Her Daddy I know, was hoping for a similar experience but it didn’t happen.  Until this afternoon that is, when he somehow ended up with Amira’s poop on his shoe;  that has never happened in the 5.5 years she was with us and he was watching where he was stepping too!  You see, Daddy was the Poo Master; he was the one who she almost always went to if she needed to do business and the one to pick up her business! So it seems our Baby wanted to let daddy know too, that she can poop again!

This morning we went to the crematory to say our final goodbye to our baby girl.  now, I no longer pray for God to watch over Amira to keep her safe, healthy and cancer free. Instead I pray that He will stop this unbearable pain soon.

 

 

 


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The battle begins as do our doubts…

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Amira had her first dose of Lomustine (CCNU) on Friday 10/9, the same day she got her staples out.  Up until that point, she had had a pretty rough recovery having had an adverse reaction to Tramdol but continuing to demonstrate signs of distress/anxiety/pain even after switching to the Gabapentin, especially at night.  She would pant/breath heavily for hours from the late evening to the very early morning hours.  She developed what we thought were seromas as there were two occasions where there was wetness around her incision which we though were spontaneous “bursting” of the seroma.    We though perhaps it was the seromas that was causing her discomfort and thus the panting.  Although she was eating, it certainly was not with much gusto and she refused some of her favorite things like apples.  There were a couple of brief moments where we though ‘our baby is coming back’, but they seemed to disappear as quickly as they came…However, after she got her staples removed (and the surgeon said she didn’t have a seroma…),  i stayed inside the clinic to wait for the results of her pre-chemo blood test while Amira and daddy waited in the back of the SUV in the parking lot.  When i looked out to check on them, i saw “my Amira” hanging with her daddy, looking sharp and alert, watching folks and their pets coming’ and going.  Folks stopped by to chat with daddy and Amira was Miss Friendly!  “Happy” doesn’t begin to describe how i felt seeing her being herself again!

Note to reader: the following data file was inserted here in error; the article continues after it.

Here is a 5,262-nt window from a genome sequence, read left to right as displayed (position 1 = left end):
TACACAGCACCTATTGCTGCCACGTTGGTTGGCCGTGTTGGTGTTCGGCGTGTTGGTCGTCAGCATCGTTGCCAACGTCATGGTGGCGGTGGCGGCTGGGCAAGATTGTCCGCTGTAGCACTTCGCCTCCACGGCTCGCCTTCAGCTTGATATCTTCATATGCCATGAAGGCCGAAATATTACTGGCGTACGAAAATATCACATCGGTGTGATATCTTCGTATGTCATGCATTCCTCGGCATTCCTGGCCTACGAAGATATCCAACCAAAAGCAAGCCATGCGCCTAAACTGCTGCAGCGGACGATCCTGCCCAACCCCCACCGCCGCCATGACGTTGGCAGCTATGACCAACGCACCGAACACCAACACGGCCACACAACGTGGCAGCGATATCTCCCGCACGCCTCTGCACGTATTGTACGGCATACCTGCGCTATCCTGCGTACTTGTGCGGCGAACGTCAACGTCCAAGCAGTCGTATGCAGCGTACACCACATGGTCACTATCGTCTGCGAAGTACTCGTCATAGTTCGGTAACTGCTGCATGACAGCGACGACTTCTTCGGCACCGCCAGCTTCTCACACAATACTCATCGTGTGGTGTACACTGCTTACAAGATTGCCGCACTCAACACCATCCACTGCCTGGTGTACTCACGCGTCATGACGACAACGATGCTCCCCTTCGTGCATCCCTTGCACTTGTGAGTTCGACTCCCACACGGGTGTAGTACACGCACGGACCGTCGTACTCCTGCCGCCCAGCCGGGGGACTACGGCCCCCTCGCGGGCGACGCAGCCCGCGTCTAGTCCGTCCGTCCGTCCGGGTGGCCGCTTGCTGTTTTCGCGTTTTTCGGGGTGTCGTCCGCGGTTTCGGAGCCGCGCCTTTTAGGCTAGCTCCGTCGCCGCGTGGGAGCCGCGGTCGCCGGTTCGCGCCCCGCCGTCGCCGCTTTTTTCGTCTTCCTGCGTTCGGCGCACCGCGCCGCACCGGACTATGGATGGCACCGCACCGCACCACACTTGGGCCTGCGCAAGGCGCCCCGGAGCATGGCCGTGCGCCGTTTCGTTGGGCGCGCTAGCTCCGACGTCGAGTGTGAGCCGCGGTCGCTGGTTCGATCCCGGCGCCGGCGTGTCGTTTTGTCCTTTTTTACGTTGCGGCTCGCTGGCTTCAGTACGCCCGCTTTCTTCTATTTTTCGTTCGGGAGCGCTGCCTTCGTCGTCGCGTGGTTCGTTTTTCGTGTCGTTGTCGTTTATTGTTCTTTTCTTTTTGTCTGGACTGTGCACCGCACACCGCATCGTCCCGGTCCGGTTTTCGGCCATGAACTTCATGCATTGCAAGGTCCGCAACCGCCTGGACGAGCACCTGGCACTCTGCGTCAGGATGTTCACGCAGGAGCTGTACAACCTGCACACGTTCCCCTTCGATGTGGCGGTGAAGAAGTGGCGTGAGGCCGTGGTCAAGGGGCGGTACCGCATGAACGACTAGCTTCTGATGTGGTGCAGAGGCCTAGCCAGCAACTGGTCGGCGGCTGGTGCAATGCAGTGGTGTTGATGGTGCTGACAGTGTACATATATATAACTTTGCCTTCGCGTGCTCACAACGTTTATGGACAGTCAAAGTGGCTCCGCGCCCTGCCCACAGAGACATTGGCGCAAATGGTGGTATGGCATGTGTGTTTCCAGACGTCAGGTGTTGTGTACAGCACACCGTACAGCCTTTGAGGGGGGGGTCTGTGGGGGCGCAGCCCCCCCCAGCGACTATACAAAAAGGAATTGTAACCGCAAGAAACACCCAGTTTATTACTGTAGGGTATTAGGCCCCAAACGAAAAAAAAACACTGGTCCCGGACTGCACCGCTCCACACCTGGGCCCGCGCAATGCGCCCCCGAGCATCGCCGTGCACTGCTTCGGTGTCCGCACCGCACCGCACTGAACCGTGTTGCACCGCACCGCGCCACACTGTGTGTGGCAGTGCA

We gave her the Lomustine along with the Cerenia and Denamarin Friday early evening as instructed by the Oncologist.  She had a pretty good night with only about a half hour of panting before she went to sleep!!!! Saturday was a great day for her – she actually responded to my call from the kitchen for her to have her dinner and even played a little tug of war with me!  We were so happy that ‘our baby is back!’  Unfortunately, Sunday (day 2 post chemo) was not so good…Amira didn’t finish her breakfast and didn’t even have any interest in a big ol beef rib bone with plenty of meat on it.  She seemed lethargic  and tired.  She wouldn’t eat her Honest Kitchen + chicken dinner but did eat straight up chicken breast and ground beef with nothing else mixed in.  The panting started at about 10:30 and lasted to about midnight, then she slept.  She’s continued to be like this now since Sunday and today, the panting/heavy breathing started in the late afternoon and has been on and off since.  She continues to refuse to eat anything other than plain chicken breast and ground beef (although luckily her love of Brie cheese remains since i wrap all the pills in it) and still doesn’t drink much.  I’ve been getting liquids into her by mixing it in with her food and every couple of hours coaxing her to drink chicken or beef stock (the water i cook the meat in) through her water bottle.  I keep hoping that even though she’s picky, her willingness to eat the chicken and ground beef is a good sign although i worry about her not getting enough nutrients…It seems like Amira just keeps drawig the short straw and falls into the ‘exception rather than the rule’ with her amputation recovery challenges and now, with the chemo side effects; she’s gotten a double whammy that’s for sure!